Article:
A graduate student at the University of HawaiʻiHawaiʻi at Hilo has been awarded the American Psychological Association (APA) Minority Fellowship in the area of services for transition age youth. This is the first award of its kind for a student at UH Hilo.
Rachel Gibson is a first-year graduate student in counseling psychology, whose specialization is in clinical mental health counseling.
“I’m very honored and humbled and am eager to get started with this fellowship program,” Gibson said. “I see this as a tremendous opportunity to further my knowledge and skills and am grateful to APA for giving me this award.”
The APA Minority Fellowship provides financial support of up to $10,000 for one year, and is funded by a grant from the federal Substance Abuse and Mental Health Services Administration.
“The fellowship is very prestigious and I’m so happy for Rachel,” said Bryan Kim, professor of psychology and director of the masters program. “The fellowship is a testament to her commitment to addressing diversity issues in mental health and her past and present efforts in this area. I interpret the fellowship as an investment by APA in Rachel to be a leader in this under attended area of work in our communities.”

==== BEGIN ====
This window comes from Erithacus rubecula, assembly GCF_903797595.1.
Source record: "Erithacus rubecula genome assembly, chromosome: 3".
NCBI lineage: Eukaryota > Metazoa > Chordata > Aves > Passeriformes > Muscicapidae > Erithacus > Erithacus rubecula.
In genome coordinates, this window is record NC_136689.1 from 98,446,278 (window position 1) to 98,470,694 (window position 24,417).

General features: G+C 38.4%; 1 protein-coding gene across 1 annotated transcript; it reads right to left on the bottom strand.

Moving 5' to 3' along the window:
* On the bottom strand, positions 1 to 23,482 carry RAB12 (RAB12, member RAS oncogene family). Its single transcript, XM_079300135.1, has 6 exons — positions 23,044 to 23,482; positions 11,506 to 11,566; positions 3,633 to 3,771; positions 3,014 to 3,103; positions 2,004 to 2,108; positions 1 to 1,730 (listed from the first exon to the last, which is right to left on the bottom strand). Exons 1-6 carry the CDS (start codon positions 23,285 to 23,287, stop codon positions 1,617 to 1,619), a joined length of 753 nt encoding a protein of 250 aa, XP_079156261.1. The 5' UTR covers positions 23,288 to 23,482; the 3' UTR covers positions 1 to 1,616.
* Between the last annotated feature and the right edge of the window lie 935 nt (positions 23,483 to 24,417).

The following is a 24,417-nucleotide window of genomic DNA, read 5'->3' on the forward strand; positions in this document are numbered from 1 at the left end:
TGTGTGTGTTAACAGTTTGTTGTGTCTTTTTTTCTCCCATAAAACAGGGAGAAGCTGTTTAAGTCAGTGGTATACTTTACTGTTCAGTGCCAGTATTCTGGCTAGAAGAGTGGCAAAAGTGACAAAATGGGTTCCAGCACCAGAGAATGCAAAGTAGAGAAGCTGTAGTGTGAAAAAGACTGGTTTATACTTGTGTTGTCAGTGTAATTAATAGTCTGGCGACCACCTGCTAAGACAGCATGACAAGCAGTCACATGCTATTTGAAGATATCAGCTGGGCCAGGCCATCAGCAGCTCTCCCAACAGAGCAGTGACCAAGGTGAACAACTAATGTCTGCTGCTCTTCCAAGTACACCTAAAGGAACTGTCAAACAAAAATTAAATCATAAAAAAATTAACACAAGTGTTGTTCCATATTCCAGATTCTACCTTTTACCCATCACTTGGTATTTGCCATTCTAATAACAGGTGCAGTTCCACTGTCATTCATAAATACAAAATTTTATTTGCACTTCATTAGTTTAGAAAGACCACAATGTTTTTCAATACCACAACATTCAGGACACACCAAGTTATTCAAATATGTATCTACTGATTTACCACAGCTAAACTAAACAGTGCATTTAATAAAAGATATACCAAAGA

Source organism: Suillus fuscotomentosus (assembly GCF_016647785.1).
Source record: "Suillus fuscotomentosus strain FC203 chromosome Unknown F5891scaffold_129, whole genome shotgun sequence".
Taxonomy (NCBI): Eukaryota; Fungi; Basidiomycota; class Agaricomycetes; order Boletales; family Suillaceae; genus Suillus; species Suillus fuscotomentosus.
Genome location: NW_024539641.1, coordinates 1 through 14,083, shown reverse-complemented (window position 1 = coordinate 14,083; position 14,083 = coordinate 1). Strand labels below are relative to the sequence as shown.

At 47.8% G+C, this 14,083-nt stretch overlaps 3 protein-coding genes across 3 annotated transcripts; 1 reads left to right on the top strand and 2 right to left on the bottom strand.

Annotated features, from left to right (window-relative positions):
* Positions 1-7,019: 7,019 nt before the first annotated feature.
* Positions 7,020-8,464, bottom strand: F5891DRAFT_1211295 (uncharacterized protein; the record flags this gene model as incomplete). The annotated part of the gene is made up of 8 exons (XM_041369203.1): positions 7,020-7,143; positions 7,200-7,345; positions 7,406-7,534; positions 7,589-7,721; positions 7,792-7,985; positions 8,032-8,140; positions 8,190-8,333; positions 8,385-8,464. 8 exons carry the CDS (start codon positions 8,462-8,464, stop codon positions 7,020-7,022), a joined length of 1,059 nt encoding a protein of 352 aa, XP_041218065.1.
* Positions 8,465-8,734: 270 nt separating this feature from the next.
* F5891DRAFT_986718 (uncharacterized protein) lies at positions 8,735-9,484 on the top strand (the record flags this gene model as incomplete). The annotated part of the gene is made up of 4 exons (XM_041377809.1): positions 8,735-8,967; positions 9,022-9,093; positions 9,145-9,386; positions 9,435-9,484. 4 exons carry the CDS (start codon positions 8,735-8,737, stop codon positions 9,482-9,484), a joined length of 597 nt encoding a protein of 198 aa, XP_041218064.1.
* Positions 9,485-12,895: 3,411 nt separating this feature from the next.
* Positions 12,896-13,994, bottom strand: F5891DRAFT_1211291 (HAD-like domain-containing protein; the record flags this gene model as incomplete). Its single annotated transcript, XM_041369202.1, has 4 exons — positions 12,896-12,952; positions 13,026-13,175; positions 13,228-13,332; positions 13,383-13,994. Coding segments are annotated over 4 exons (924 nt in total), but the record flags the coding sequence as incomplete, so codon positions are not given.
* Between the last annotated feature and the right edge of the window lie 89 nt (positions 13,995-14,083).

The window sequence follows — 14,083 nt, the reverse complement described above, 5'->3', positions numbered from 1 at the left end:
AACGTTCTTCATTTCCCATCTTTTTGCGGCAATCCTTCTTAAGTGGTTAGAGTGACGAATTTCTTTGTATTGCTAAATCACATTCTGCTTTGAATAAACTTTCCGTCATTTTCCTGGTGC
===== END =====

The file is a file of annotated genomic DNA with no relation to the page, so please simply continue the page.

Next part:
Kim will serve as a training mentor for Gibson per the fellowship requirement.
Gibson has a strong commitment to a career in mental health services and serving ethnic minority transition-age youth and their families. Before entering the MA program, she worked with incarcerated and/or at-risk youth, particularly those from ethnic minority backgrounds, including Mexican American youths.
Gibson noted that during this time, although most of her clients spoke proficient English, many of their families were Spanish-speaking. Gibson studied Spanish for six years and lived in a Spanish-speaking country for some time, which helped her greatly in connecting with the clients’ families.
—By Alyson Kakugawa-Leong